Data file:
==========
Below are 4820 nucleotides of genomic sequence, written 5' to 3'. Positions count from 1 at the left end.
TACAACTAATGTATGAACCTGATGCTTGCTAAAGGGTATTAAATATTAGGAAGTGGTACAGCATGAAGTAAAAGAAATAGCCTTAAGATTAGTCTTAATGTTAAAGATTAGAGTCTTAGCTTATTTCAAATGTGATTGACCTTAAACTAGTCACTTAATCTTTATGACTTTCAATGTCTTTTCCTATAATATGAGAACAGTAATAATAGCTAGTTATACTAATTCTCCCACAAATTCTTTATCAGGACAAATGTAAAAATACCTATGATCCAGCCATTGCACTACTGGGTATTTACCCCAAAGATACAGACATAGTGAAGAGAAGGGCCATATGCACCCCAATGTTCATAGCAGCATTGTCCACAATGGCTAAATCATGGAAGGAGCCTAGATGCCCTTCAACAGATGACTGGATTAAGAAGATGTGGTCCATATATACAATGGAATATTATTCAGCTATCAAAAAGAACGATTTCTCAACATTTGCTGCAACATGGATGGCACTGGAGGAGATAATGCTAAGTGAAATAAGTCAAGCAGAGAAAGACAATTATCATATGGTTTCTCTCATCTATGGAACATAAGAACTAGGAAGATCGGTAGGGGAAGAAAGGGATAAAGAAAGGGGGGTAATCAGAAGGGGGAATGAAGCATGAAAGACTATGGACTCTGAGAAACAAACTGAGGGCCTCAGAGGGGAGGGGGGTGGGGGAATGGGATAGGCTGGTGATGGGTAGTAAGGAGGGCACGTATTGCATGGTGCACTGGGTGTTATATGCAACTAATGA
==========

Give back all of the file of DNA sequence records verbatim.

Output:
Below are 4820 nucleotides of genomic sequence, written 5' to 3'. Positions count from 1 at the left end.
TACAACTAATGTATGAACCTGATGCTTGCTAAAGGGTATTAAATATTAGGAAGTGGTACAGCATGAAGTAAAAGAAATAGCCTTAAGATTAGTCTTAATGTTAAAGATTAGAGTCTTAGCTTATTTCAAATGTGATTGACCTTAAACTAGTCACTTAATCTTTATGACTTTCAATGTCTTTTCCTATAATATGAGAACAGTAATAATAGCTAGTTATACTAATTCTCCCACAAATTCTTTATCAGGACAAATGTAAAAATACCTATGATCCAGCCATTGCACTACTGGGTATTTACCCCAAAGATACAGACATAGTGAAGAGAAGGGCCATATGCACCCCAATGTTCATAGCAGCATTGTCCACAATGGCTAAATCATGGAAGGAGCCTAGATGCCCTTCAACAGATGACTGGATTAAGAAGATGTGGTCCATATATACAATGGAATATTATTCAGCTATCAAAAAGAACGATTTCTCAACATTTGCTGCAACATGGATGGCACTGGAGGAGATAATGCTAAGTGAAATAAGTCAAGCAGAGAAAGACAATTATCATATGGTTTCTCTCATCTATGGAACATAAGAACTAGGAAGATCGGTAGGGGAAGAAAGGGATAAAGAAAGGGGGGTAATCAGAAGGGGGAATGAAGCATGAAAGACTATGGACTCTGAGAAACAAACTGAGGGCCTCAGAGGGGAGGGGGGTGGGGGAATGGGATAGGCTGGTGATGGGTAGTAAGGAGGGCACGTATTGCATGGTGCACTGGGTGTTATATGCAACTAATGA